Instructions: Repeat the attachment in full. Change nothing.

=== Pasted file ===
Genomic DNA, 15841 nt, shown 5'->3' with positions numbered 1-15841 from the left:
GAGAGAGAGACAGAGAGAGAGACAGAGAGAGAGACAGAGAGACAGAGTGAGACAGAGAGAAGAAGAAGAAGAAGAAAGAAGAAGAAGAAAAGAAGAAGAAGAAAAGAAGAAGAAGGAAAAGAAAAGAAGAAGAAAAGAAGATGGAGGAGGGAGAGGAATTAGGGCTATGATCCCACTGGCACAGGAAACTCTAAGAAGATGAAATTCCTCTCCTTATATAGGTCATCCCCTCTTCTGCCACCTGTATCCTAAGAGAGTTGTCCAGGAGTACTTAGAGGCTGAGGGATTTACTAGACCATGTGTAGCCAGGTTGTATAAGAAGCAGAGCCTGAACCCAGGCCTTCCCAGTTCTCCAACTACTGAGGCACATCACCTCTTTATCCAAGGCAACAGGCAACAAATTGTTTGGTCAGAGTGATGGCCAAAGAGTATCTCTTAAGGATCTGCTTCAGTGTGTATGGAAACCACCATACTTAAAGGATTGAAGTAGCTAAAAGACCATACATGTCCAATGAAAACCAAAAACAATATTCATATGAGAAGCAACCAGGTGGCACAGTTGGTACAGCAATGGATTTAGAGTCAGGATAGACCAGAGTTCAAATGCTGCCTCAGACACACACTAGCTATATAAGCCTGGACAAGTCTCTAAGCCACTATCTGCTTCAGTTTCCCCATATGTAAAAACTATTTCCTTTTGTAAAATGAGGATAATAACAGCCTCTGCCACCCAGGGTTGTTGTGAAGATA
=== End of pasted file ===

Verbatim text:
Genomic DNA, 15841 nt, shown 5'->3' with positions numbered 1-15841 from the left:
GAGAGAGAGACAGAGAGAGAGACAGAGAGAGAGACAGAGAGACAGAGTGAGACAGAGAGAAGAAGAAGAAGAAGAAAGAAGAAGAAGAAAAGAAGAAGAAGAAAAGAAGAAGAAGGAAAAGAAAAGAAGAAGAAAAGAAGATGGAGGAGGGAGAGGAATTAGGGCTATGATCCCACTGGCACAGGAAACTCTAAGAAGATGAAATTCCTCTCCTTATATAGGTCATCCCCTCTTCTGCCACCTGTATCCTAAGAGAGTTGTCCAGGAGTACTTAGAGGCTGAGGGATTTACTAGACCATGTGTAGCCAGGTTGTATAAGAAGCAGAGCCTGAACCCAGGCCTTCCCAGTTCTCCAACTACTGAGGCACATCACCTCTTTATCCAAGGCAACAGGCAACAAATTGTTTGGTCAGAGTGATGGCCAAAGAGTATCTCTTAAGGATCTGCTTCAGTGTGTATGGAAACCACCATACTTAAAGGATTGAAGTAGCTAAAAGACCATACATGTCCAATGAAAACCAAAAACAATATTCATATGAGAAGCAACCAGGTGGCACAGTTGGTACAGCAATGGATTTAGAGTCAGGATAGACCAGAGTTCAAATGCTGCCTCAGACACACACTAGCTATATAAGCCTGGACAAGTCTCTAAGCCACTATCTGCTTCAGTTTCCCCATATGTAAAAACTATTTCCTTTTGTAAAATGAGGATAATAACAGCCTCTGCCACCCAGGGTTGTTGTGAAGATA